Another way you can connect to what students already know is by bringing in texts that reflect their background knowledge and experiences. This not only gives students a point of reference that aids learning, it also conveys that their life stories and experiences matter.

Oftentimes your teaching stands on the shoulders of earlier teaching. For example, if you are teaching students yet another way to check on their comprehension as they read, you might first
want them to call to mind earlier instruction. You might say, "Will you and your partner list three strategies you have already learned for checking your comprehension as you read?" Then you might say, "I heard you say..." and list what you hope they said. This provides the foundation for you to extend the earlier instruction.


This technique is frequently used in the connection of a minilesson when you ask students to turn and tell their partner what they've learned in a past lesson or in a past unit pertaining to the topic of the day. For instance, when launching a realistic fiction writing unit, you could say, "Will you remind your partner of three things you already learned are especially important when writing a story?"

As you teach, it is helpful to always think, "Will my students have the background knowledge they need to access these examples?" For instance, if a session refers to ranking items as the "Best in Show," will your students have the knowledge they need to access that example? If not, you might substitute a more relevant example that will give your students access to the skill you are trying to communicate.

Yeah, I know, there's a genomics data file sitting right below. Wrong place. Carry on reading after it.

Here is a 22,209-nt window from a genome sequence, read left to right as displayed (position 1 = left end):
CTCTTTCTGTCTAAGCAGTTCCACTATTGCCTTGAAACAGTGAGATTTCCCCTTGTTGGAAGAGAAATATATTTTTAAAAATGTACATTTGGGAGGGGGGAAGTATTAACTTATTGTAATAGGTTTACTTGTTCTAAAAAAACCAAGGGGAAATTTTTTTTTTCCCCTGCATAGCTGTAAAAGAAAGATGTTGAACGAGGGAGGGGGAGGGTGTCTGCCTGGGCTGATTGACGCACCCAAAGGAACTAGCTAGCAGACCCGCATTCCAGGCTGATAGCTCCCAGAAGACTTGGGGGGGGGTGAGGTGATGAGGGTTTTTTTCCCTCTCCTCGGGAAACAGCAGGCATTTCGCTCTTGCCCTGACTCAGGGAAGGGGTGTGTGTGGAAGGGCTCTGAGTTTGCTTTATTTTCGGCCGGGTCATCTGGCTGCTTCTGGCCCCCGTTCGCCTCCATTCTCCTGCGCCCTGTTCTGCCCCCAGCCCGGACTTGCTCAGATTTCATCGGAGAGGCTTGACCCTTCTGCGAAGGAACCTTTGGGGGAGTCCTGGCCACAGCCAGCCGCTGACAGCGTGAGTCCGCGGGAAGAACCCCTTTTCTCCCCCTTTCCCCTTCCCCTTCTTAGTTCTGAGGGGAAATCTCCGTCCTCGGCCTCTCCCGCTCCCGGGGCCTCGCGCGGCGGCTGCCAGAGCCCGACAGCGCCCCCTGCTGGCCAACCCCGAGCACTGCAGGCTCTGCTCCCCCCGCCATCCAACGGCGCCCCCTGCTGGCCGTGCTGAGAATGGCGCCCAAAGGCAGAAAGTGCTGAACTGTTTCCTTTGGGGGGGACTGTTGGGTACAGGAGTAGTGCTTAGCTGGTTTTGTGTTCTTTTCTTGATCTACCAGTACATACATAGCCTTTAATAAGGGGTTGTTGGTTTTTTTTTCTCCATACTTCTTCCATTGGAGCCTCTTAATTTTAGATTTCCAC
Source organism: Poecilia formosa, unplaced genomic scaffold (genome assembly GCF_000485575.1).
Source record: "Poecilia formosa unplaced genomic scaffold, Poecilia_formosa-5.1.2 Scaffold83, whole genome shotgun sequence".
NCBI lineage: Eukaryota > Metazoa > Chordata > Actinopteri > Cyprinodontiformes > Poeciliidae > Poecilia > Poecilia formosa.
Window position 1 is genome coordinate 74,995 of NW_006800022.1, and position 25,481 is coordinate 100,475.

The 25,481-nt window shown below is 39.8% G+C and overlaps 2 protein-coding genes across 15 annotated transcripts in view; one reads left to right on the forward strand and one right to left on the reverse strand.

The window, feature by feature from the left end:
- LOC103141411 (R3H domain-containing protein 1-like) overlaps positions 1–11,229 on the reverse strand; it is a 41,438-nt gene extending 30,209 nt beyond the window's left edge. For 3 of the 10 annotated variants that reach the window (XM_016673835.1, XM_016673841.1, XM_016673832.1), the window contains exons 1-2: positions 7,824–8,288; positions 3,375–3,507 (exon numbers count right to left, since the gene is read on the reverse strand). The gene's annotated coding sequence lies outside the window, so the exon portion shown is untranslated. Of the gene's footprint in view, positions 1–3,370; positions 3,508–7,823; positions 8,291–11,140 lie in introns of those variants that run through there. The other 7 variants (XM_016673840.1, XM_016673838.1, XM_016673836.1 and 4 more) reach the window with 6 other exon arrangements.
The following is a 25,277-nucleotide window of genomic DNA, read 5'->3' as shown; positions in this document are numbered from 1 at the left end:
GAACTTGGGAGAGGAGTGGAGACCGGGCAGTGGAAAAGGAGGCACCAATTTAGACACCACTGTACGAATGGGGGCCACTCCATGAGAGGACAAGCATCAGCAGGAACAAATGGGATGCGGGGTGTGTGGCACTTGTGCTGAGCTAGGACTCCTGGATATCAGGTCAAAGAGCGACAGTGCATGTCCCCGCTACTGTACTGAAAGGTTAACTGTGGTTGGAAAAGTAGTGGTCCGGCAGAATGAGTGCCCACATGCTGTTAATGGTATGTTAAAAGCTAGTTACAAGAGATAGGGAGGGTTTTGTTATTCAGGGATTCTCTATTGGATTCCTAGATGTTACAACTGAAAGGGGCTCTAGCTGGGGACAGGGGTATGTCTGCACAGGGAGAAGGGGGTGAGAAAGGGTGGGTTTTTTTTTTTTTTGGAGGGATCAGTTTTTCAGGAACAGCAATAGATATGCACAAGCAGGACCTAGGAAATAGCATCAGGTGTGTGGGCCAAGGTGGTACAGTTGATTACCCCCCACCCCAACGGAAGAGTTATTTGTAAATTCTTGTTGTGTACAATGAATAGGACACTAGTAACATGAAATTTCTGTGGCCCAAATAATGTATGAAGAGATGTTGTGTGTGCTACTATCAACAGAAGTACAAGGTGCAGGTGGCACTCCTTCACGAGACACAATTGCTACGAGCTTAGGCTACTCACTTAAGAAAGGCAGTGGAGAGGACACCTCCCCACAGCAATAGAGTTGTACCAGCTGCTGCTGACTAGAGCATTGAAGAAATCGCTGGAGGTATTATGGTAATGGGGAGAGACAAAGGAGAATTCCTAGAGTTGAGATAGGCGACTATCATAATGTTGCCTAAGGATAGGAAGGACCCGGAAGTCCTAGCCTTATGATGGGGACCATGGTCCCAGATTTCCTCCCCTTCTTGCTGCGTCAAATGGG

During instruction (minilessons, read alouds, conferring, or small groups), it is often helpful to refer to common experiences in the classroom. For example, in order to help students know that a writer focuses on the most important part of an episode, you might refer to a class field trip and point out that if you were writing about it, you wouldn't be apt to focus on lining up to get on the bus, but rather on an interesting thing that happened during the field trip.


In the same way, if you want to explain that readers ask, "What is the most important thing the character learned in the story?" it helps to use a familiar text to make the point. Because students will know that text well, it is more efficient to reference it rather than a new, unknown text. Referencing a familiar text allows the teacher to highlight a new skill or strategy rather than the content of the text.

If you know that a text will be especially key to your teaching, you might decide to orient your English language learners to that text in advance. You could do this on the spot by providing a quick summary of the text to the class before you read it aloud. Or, you might do this in a small group, perhaps by showing kids a video or reading aloud some or all of the text before the group
will encounter that same text within the whole class situation. As you preview the text, be sure to highlight key words and phrases.

Reading across several books on a topic or within a book series introduces students to repeated vocabulary and language structures. Multiple opportunities for exposure to the same language help students learn the new vocabulary words of that topic or book series. Students benefit from not having to learn new schema and vocabulary every time they pick up a book. To prepare text sets on topics, you might look at similarities among texts in a bin. For instance, you might group five texts that all have to do with food and five texts that all have to do with oceans.